After breakfast, we learned about walking meditation. The key is to walk slowly, focusing on each step. This can be done inside or out and is a great calming exercise. My feet wanted to race ahead until I noticed the other, more experienced participants, walking in slow motion. I reminded 'myself' (my mind) that I didn't have anywhere to go, to just to focus on the walking.
Walking mindfully really makes me aware of my surroundings. When I drive 70 mph on a freeway, I hardly notice the countryside flashing past. This is great when I need to get somewhere fast. But, I've found that if I later cover some of those miles on a bicycle I notice a lot more details. Hiking that same route I notice even more. And, when I do walking meditation, even though I do not cover much distance, I not only discover details of my surroundings but have time to observe my mind and can patiently work to calm its endless chatter.
When I was ready, I mindfully walked toward the meditation room and sat down on the soft cushions for yet another quiet, peaceful breathing meditation session. Oh wait, I forgot to mention the roofers. A few months earlier a tornado had torn through the Center, bringing down 100-year-old trees. One of those trees collapsed the roof over one of the meeting rooms. With the warmer temperatures, the contractor was anxious to finish the roofing and they were making quite a bit of noise. But, I reasoned, this was a great opportunity to practice my focus despite real-life distractions. As I began my meditation the hammering began to have sort of a rhythm. Nice. That is until they dropped another bundle of shingles, seemingly right over the top of my head. My whole body would jump in alarm. "Okay," I'd tell my mind, "let's start again". That was the longest but most interesting meditation of the entire retreat! It's like the workmen knew when my mind began to wander, dropping a block of shingles at just the right instant giving me focus.
After a delicious vegan lunch with lots of variety and options, Sathi led a discussion on mindful eating, asking for our personal observations and adding commentary based on Buddha's teachings.
That afternoon, with the sun streaming into the windows, Gina Gafford led us through an attention-getting yoga session. As we stretched and did our downward-dogs the sun began setting. By the end of the session, the room was dim and quiet in the twilight. With the group paying attention in silence, it was magical.
For the last meditation of the day, we did a Metta Meditation. Instead of
What did I gain from these three days? A lot. The first full day was tough. During the hour of free time, I called my wife who asked me if I had any "aha" moments. "No nothing," I responded, "I don't know what I'm doing here." But, by Sunday, when it was time to leave, things had come together, and I wasn't really ready to leave.
This was not a religious retreat. Although Sathi referred to Buddha's teachings, the lessons were life lessons and fit well with most religions that I am familiar with. These lessons gave me a new way to think about things such as developing my own self-confidence, having compassion for others, and understanding how my mind works to gain greater attention and focus. Oh yes, and on mindful eating.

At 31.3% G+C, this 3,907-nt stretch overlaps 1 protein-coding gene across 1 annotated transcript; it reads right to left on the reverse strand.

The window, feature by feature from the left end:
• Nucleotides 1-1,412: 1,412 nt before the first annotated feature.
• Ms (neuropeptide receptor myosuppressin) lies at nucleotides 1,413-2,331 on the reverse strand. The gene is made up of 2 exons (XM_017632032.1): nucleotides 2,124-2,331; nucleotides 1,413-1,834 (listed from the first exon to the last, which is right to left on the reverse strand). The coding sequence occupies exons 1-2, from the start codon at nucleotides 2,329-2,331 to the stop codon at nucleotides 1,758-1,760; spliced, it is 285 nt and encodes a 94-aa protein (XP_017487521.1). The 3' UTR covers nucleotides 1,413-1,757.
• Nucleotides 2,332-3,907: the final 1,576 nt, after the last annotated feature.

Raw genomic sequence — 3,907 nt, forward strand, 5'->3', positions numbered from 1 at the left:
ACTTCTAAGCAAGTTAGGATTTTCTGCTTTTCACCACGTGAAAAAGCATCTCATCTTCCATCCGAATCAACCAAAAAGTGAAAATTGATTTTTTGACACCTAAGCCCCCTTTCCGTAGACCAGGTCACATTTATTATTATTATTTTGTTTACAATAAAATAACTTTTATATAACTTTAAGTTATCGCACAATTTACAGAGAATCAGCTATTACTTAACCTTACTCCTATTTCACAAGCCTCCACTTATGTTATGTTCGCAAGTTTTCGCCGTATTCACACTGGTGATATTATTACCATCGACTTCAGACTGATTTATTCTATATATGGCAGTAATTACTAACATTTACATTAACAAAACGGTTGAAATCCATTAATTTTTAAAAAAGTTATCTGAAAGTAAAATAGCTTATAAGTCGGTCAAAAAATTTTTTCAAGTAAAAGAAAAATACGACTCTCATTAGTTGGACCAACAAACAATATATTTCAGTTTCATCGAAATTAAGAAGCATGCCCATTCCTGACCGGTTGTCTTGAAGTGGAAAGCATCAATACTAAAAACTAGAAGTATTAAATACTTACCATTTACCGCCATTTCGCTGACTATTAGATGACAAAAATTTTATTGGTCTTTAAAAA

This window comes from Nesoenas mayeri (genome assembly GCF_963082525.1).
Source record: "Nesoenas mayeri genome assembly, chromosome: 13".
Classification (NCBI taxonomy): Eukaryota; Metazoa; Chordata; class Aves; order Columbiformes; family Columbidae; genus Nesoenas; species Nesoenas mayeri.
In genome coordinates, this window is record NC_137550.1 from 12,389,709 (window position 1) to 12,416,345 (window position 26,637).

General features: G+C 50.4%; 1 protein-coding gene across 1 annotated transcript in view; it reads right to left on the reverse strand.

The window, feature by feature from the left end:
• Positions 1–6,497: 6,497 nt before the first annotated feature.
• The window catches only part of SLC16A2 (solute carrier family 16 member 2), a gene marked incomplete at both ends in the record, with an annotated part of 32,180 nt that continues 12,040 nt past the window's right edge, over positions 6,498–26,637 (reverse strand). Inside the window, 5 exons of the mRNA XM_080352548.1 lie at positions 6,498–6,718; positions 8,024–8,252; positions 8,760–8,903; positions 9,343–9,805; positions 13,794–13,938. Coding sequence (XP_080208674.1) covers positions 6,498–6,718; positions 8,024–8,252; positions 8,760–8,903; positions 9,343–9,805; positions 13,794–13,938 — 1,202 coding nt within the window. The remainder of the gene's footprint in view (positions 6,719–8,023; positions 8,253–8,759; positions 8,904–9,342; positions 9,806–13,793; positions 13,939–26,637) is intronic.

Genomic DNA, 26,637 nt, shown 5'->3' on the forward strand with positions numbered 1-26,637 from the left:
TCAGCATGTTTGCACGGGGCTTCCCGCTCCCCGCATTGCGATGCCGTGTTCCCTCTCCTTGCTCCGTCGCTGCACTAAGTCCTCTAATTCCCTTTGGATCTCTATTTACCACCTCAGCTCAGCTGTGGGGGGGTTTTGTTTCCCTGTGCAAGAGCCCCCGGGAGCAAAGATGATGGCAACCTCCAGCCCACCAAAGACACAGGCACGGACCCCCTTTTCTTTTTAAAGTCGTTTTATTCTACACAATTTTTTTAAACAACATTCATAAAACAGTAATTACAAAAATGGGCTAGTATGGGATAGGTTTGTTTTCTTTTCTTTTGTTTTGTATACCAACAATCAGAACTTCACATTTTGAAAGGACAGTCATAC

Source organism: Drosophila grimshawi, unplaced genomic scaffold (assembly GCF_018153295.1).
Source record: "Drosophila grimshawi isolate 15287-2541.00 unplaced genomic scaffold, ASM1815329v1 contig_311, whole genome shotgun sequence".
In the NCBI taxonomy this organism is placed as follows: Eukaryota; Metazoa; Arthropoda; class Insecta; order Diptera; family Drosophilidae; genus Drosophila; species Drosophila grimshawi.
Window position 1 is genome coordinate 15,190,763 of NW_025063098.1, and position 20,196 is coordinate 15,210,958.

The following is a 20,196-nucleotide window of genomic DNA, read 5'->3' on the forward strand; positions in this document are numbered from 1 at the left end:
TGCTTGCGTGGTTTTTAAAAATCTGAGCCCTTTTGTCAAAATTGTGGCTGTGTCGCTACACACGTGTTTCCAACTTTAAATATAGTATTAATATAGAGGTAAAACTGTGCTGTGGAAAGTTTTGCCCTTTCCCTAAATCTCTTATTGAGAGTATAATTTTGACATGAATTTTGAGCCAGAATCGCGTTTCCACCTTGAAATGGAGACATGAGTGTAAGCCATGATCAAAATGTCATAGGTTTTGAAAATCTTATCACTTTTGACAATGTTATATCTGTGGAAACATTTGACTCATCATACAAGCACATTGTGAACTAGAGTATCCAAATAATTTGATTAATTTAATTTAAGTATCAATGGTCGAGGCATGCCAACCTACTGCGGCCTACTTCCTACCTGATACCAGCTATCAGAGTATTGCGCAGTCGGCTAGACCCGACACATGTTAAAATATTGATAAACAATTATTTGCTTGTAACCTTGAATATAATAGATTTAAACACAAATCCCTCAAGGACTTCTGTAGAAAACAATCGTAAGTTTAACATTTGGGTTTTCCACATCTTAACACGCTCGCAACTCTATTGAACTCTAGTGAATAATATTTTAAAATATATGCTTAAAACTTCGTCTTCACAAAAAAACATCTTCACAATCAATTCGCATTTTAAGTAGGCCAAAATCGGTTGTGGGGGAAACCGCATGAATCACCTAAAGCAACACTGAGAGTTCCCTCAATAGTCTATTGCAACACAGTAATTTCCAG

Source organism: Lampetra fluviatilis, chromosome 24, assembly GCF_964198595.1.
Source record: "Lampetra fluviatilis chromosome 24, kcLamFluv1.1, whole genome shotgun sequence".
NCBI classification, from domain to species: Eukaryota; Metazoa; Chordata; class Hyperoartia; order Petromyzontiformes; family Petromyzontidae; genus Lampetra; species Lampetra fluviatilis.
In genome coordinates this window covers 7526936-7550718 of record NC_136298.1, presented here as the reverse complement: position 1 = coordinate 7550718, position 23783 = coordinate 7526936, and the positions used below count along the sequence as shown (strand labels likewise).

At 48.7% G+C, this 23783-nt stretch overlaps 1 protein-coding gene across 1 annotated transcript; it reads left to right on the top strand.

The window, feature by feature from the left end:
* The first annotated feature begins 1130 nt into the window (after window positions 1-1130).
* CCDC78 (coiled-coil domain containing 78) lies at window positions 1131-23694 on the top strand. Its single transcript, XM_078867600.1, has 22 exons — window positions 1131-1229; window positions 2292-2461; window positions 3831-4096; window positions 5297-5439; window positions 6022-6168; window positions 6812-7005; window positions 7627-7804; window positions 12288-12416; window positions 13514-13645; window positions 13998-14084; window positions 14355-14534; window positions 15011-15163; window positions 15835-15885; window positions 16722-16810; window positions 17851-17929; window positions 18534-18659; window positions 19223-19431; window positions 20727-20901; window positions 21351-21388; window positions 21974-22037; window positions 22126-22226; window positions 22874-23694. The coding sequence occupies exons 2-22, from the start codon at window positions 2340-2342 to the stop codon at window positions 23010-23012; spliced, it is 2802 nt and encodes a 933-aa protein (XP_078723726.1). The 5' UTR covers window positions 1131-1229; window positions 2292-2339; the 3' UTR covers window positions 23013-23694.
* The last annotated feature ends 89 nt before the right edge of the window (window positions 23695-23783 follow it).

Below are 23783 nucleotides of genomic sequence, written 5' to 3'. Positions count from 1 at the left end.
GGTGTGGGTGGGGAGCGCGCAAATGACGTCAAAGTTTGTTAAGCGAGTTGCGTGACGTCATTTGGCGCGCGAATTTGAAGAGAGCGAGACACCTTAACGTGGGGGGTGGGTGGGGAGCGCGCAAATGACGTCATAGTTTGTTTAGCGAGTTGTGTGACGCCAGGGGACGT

The retreat really helped calm the racing chatter in my mind. I find I focus better on whatever I am doing. I am more observant before I speak, and I feel calmer and more relaxed. After returning home I took my dog out for our customary walk. Instead of just walking the dog I now make a point to walk mindfully. It is a whole new and delightful experience for both me and my dog.
In the past, my meditation sittings never went longer than 25 minutes. I've now shown myself that I can sit, focusing on my breath, for much longer. I've also started practicing meditation each morning which is really a great way to start the day.
Right now as I write this I'm in a busy waiting room with the background music playing over the top of a loud daytime TV show. Before attending the retreat, these things would have distracted me beyond irritation. But, since attending the retreat, I can now observe these things and just let them go, focusing on my writing. This is very cool.
How did my son do? As I took him to the airport we made up for our few days of near silence, reflecting on our weekend together and how this experience translates into our own day to day routines. Since his return home I notice that his approach to himself, his family, and his business has shifted slightly. I see him using the tools we learned approaching problems and issues with a clear mind, not getting caught up in the emotions of the moment. We are both very glad that we took advantage of this opportunity together.
Peter K. Johnson lives in Mankato with his wife and Shih Tzu puppy. He is the founder of Web Explorations, creating educational materials.
Since the retreat he has been meditating on a regular basis, spending some of his free time teaching the monks and other teachers how to create their own web pages. Peter is the webmaster for Triple Gem of the North and the Metta Meditation Center.